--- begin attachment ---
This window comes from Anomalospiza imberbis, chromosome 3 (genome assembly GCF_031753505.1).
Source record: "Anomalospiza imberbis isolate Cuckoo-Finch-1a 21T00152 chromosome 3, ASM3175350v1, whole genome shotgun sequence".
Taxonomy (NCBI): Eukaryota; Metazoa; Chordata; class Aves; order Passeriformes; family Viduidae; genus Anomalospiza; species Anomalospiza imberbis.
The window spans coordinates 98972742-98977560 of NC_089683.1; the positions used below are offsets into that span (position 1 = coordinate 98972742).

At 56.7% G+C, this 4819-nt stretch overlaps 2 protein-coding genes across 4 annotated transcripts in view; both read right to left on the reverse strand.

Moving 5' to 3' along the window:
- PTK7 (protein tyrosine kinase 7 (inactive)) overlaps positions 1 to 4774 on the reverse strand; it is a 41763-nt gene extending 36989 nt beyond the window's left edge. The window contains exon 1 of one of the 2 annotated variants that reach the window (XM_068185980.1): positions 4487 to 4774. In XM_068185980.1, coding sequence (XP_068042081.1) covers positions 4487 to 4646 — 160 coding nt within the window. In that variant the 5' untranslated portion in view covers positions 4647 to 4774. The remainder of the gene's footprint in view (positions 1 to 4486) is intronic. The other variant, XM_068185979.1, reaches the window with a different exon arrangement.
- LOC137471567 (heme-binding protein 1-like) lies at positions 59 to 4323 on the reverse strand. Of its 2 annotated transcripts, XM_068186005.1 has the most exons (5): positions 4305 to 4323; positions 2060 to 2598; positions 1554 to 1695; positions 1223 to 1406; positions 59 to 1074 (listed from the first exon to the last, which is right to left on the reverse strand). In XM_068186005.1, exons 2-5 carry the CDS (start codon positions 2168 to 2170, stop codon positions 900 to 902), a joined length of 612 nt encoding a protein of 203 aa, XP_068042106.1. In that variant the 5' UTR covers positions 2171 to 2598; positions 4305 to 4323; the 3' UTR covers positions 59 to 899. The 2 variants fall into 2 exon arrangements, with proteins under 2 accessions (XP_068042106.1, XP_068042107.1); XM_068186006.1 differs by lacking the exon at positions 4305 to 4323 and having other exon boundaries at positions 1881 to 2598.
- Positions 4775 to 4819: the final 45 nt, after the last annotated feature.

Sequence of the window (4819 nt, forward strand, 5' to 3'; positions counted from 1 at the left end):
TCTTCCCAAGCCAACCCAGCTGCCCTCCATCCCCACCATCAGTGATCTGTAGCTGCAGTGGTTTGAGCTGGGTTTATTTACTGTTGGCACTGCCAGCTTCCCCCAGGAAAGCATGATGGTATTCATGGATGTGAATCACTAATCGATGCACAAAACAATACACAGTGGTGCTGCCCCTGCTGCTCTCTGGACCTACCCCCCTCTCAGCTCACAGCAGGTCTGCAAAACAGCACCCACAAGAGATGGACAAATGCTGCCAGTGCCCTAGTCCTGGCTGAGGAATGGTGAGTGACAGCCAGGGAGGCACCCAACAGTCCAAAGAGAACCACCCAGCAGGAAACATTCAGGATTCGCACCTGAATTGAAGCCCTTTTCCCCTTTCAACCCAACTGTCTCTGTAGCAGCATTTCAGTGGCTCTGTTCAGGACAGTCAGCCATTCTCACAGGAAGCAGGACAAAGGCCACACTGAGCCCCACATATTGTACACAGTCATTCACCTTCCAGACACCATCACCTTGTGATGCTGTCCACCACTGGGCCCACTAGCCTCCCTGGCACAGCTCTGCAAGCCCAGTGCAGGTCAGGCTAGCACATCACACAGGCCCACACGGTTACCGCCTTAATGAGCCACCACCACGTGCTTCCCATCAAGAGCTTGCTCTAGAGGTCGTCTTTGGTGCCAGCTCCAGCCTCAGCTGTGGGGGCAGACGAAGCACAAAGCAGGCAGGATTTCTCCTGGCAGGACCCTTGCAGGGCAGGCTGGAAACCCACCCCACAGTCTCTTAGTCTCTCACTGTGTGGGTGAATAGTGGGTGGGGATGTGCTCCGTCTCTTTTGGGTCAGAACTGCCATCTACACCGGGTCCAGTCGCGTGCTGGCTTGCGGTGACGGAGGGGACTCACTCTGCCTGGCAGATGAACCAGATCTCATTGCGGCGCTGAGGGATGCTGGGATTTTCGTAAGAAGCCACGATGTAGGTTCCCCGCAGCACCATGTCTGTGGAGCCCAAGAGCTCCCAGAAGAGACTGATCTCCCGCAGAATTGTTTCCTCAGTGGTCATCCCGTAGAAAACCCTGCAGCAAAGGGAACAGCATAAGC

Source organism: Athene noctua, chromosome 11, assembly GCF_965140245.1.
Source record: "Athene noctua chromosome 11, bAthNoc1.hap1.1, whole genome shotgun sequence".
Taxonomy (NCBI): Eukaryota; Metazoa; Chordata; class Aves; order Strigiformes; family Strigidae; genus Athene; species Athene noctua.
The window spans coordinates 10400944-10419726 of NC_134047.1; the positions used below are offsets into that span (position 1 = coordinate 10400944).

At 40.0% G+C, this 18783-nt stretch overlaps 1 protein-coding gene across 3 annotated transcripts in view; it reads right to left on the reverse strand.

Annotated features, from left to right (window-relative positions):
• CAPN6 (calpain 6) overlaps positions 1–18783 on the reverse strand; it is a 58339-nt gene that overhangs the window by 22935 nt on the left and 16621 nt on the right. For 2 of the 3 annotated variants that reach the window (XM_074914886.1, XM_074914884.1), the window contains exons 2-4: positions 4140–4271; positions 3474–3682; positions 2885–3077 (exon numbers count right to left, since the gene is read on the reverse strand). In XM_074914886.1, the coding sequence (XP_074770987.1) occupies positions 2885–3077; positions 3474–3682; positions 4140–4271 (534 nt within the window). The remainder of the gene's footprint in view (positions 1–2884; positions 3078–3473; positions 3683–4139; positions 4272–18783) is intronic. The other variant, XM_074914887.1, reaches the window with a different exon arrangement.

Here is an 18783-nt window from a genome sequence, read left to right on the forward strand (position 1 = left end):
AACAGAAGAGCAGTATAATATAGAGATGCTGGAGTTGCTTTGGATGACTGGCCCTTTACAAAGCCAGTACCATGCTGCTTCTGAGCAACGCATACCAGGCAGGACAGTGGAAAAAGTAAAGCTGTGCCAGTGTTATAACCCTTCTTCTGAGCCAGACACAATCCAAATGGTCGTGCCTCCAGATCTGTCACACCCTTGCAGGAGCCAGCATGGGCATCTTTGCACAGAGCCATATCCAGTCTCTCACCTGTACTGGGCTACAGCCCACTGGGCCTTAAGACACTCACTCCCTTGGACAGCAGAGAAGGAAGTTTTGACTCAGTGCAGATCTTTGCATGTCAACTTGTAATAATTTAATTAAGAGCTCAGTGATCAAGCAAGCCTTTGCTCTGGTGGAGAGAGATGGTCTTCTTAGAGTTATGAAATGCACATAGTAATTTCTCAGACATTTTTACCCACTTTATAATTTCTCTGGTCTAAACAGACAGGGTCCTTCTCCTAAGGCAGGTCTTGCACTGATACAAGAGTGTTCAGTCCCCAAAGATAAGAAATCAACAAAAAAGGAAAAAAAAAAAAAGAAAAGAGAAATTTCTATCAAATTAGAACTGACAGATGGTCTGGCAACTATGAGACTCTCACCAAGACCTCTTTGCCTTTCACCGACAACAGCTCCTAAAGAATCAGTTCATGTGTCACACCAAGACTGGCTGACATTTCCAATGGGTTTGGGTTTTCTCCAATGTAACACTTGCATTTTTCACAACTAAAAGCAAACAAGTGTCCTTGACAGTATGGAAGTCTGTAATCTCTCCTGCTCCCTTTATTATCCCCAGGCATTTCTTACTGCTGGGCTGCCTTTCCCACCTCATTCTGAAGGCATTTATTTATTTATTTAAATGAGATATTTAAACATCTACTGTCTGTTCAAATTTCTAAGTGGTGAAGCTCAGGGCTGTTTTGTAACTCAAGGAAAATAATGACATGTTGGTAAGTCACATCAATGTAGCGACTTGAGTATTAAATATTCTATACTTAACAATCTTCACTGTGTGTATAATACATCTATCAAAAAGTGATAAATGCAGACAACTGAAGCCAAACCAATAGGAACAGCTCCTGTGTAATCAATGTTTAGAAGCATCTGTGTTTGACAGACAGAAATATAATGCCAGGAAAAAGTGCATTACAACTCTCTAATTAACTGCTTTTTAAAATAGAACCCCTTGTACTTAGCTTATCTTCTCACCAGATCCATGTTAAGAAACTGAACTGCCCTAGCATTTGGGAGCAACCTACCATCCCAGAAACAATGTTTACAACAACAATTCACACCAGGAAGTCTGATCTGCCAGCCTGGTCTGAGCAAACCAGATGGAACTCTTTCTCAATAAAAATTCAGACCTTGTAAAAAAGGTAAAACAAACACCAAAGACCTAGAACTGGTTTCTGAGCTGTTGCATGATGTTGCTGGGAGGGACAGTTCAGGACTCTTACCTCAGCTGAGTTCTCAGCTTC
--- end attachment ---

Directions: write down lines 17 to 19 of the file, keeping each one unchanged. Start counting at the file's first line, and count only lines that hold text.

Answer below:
Annotated features, from left to right (window-relative positions):
• CAPN6 (calpain 6) overlaps positions 1–18783 on the reverse strand; it is a 58339-nt gene that overhangs the window by 22935 nt on the left and 16621 nt on the right. For 2 of the 3 annotated variants that reach the window (XM_074914886.1, XM_074914884.1), the window contains exons 2-4: positions 4140–4271; positions 3474–3682; positions 2885–3077 (exon numbers count right to left, since the gene is read on the reverse strand). In XM_074914886.1, the coding sequence (XP_074770987.1) occupies positions 2885–3077; positions 3474–3682; positions 4140–4271 (534 nt within the window). The remainder of the gene's footprint in view (positions 1–2884; positions 3078–3473; positions 3683–4139; positions 4272–18783) is intronic. The other variant, XM_074914887.1, reaches the window with a different exon arrangement.

Here is an 18783-nt window from a genome sequence, read left to right on the forward strand (position 1 = left end):